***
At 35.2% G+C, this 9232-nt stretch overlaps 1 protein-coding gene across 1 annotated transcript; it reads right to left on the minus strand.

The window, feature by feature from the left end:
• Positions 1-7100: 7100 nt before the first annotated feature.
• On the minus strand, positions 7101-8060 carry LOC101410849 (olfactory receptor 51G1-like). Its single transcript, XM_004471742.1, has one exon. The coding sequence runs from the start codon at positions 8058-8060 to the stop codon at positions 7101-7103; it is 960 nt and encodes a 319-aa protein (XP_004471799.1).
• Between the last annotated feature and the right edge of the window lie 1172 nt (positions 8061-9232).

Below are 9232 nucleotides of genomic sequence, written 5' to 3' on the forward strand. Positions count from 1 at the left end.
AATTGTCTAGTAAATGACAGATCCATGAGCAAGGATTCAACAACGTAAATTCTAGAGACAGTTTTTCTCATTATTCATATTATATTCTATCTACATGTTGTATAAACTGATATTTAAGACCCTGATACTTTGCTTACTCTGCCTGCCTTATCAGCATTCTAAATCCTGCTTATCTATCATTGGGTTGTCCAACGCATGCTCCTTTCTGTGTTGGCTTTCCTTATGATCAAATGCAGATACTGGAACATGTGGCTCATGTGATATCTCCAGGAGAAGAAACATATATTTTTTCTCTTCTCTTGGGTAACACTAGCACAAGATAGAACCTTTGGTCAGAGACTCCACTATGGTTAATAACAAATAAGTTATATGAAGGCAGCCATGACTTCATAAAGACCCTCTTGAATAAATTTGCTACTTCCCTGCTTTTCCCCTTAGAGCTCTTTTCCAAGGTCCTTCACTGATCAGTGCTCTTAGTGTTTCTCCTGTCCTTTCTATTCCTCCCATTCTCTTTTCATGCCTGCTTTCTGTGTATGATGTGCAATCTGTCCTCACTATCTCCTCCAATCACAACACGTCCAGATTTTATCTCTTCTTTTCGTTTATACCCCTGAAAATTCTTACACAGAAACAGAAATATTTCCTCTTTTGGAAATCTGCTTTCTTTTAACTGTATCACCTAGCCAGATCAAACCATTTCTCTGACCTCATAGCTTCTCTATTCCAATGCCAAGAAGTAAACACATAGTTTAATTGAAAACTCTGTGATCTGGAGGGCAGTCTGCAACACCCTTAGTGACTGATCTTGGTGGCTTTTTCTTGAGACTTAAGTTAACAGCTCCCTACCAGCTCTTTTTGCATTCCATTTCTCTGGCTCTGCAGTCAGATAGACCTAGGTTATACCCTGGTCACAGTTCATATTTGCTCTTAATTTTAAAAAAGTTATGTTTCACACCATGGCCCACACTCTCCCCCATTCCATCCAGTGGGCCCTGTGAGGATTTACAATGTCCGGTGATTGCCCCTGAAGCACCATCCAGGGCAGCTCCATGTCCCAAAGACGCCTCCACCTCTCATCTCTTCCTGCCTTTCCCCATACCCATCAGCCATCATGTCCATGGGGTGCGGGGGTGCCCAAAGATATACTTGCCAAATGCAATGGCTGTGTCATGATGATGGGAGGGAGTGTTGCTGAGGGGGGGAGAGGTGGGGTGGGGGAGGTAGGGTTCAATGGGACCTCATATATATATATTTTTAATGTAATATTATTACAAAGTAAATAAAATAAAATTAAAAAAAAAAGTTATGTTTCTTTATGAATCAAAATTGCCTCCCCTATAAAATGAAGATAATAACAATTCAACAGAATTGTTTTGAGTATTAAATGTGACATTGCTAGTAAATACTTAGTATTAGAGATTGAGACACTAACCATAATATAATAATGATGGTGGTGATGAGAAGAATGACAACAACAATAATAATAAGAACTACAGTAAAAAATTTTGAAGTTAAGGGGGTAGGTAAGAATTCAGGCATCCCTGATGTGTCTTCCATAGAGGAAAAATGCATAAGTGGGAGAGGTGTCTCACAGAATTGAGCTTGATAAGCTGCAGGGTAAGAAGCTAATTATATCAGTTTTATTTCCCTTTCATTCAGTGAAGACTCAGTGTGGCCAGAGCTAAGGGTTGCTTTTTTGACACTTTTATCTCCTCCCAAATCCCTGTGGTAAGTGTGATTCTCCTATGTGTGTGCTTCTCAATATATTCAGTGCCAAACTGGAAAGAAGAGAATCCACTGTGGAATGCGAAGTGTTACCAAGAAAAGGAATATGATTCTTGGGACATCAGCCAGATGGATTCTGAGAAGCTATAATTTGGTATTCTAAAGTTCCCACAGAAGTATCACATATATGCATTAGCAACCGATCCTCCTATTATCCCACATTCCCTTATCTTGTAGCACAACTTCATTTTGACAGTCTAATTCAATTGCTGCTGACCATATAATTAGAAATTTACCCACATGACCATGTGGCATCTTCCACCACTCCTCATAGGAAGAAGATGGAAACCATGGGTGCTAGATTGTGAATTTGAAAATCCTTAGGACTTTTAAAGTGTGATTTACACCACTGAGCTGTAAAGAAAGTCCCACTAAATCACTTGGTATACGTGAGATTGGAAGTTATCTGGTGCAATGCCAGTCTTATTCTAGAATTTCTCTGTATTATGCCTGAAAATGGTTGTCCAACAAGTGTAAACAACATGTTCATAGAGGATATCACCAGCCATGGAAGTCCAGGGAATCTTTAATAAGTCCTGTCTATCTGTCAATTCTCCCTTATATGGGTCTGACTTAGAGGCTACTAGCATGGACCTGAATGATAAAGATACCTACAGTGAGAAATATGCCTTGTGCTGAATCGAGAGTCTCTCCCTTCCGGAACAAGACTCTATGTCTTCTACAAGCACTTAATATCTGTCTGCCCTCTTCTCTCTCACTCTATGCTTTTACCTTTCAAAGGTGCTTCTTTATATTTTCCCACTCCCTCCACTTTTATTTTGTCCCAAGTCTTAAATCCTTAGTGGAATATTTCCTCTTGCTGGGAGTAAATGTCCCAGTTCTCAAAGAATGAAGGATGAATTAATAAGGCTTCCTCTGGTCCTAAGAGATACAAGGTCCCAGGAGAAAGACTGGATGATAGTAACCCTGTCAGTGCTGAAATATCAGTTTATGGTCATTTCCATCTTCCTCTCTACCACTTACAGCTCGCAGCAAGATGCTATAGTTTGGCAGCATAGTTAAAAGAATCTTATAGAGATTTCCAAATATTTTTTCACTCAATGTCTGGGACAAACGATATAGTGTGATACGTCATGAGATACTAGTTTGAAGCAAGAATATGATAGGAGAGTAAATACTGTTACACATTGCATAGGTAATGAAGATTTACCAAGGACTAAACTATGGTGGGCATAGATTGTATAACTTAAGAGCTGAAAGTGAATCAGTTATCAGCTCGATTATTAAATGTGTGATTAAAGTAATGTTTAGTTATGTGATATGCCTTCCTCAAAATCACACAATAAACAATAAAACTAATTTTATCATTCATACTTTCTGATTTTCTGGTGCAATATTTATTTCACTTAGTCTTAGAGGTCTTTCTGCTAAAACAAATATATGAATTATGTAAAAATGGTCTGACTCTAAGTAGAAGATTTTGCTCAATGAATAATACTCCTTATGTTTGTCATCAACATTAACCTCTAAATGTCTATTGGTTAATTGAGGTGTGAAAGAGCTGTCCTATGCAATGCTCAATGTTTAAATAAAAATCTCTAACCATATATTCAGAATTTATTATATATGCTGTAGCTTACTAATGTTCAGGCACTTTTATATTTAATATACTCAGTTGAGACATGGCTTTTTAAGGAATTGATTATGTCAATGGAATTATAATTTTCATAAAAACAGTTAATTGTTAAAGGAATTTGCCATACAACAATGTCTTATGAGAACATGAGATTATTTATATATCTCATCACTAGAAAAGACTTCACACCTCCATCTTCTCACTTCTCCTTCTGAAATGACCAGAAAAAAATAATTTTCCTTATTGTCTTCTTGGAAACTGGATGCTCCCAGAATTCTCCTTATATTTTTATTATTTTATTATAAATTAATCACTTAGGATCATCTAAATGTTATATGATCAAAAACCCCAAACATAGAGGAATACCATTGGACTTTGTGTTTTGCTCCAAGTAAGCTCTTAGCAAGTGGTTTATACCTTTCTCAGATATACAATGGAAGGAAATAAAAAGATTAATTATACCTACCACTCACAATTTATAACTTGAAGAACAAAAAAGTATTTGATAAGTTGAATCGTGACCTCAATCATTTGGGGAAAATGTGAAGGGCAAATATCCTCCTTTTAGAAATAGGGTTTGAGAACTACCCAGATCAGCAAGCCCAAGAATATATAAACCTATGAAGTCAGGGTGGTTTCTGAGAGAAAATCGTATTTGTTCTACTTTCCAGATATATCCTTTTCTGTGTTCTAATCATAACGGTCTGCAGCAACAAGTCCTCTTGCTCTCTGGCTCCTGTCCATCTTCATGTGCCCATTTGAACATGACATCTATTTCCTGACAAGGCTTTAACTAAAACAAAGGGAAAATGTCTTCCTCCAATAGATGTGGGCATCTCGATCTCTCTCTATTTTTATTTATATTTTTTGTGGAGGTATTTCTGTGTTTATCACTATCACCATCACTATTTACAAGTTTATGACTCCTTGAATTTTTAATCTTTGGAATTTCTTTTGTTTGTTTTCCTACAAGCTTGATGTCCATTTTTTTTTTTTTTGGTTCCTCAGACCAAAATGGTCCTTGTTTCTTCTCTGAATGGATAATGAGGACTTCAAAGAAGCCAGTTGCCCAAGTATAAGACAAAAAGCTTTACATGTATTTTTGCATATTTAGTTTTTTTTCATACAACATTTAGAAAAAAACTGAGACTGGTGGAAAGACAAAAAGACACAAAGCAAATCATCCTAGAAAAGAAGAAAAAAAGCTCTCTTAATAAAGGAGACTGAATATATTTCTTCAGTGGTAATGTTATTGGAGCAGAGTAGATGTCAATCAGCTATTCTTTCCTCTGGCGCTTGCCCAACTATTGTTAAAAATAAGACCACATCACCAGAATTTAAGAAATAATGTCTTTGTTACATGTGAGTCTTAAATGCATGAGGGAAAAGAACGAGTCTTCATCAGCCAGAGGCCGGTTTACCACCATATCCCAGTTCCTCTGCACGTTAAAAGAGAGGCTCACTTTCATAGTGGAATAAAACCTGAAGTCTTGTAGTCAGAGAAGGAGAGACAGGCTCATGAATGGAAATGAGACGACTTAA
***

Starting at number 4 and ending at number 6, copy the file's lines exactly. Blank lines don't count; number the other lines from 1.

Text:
• On the minus strand, positions 7101-8060 carry LOC101410849 (olfactory receptor 51G1-like). Its single transcript, XM_004471742.1, has one exon. The coding sequence runs from the start codon at positions 8058-8060 to the stop codon at positions 7101-7103; it is 960 nt and encodes a 319-aa protein (XP_004471799.1).
• Between the last annotated feature and the right edge of the window lie 1172 nt (positions 8061-9232).

Below are 9232 nucleotides of genomic sequence, written 5' to 3' on the forward strand. Positions count from 1 at the left end.